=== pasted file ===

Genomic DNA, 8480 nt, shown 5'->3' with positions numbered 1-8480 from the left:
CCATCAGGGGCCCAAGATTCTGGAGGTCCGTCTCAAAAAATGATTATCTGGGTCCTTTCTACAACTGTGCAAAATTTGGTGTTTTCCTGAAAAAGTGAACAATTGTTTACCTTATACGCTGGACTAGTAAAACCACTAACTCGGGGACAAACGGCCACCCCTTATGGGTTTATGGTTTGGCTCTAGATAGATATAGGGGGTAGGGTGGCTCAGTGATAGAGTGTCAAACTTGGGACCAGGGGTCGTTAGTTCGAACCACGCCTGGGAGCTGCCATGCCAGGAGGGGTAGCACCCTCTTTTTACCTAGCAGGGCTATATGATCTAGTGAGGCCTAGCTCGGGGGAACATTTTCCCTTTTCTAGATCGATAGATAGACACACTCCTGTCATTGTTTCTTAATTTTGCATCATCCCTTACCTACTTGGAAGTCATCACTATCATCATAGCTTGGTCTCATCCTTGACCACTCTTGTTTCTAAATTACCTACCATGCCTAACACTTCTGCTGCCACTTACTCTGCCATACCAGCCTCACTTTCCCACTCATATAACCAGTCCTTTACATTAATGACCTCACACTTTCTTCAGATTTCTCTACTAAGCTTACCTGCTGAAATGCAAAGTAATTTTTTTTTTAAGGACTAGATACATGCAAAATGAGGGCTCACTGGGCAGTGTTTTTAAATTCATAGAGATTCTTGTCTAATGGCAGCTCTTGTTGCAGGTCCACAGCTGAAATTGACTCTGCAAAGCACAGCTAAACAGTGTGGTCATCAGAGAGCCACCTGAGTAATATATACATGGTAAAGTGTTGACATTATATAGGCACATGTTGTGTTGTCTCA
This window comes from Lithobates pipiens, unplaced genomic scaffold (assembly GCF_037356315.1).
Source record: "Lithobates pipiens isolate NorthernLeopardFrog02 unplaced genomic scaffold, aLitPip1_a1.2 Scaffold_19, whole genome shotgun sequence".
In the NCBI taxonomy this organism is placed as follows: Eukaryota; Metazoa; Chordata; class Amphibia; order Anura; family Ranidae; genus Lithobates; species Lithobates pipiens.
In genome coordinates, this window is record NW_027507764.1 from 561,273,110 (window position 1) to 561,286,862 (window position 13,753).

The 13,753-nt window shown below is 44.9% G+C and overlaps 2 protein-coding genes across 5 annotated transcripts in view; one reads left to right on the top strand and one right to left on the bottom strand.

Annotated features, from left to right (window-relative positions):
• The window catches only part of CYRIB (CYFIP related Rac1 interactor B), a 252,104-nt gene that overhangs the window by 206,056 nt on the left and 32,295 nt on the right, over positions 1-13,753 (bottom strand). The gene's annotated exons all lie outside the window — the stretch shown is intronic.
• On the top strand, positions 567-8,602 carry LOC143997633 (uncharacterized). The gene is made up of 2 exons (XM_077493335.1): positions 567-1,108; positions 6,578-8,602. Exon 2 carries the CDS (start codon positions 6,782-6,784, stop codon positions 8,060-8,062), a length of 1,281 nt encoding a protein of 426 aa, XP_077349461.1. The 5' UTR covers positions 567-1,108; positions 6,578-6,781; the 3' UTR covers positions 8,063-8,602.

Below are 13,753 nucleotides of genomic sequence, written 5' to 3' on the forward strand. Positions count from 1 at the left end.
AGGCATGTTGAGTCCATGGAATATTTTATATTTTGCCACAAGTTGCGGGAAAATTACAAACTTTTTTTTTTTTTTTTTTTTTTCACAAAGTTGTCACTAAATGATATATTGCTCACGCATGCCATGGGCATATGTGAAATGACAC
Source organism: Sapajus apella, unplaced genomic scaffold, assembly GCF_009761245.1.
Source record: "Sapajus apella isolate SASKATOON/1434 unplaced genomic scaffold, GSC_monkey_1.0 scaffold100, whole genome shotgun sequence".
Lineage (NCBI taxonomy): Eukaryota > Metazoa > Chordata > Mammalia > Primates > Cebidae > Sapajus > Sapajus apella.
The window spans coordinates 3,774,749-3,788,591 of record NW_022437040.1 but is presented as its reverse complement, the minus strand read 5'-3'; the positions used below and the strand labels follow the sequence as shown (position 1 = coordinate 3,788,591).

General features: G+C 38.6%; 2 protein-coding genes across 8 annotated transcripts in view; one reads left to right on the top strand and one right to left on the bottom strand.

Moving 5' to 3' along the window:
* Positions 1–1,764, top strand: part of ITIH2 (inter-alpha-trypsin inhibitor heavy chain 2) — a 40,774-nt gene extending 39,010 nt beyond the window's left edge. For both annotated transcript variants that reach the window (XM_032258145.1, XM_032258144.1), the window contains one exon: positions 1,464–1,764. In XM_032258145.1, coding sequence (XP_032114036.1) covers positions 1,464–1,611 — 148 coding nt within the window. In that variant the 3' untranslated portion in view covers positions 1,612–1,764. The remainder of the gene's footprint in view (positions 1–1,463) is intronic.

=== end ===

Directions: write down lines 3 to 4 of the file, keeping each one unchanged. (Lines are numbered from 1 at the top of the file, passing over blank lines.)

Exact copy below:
This window comes from Lithobates pipiens, unplaced genomic scaffold (assembly GCF_037356315.1).
Source record: "Lithobates pipiens isolate NorthernLeopardFrog02 unplaced genomic scaffold, aLitPip1_a1.2 Scaffold_19, whole genome shotgun sequence".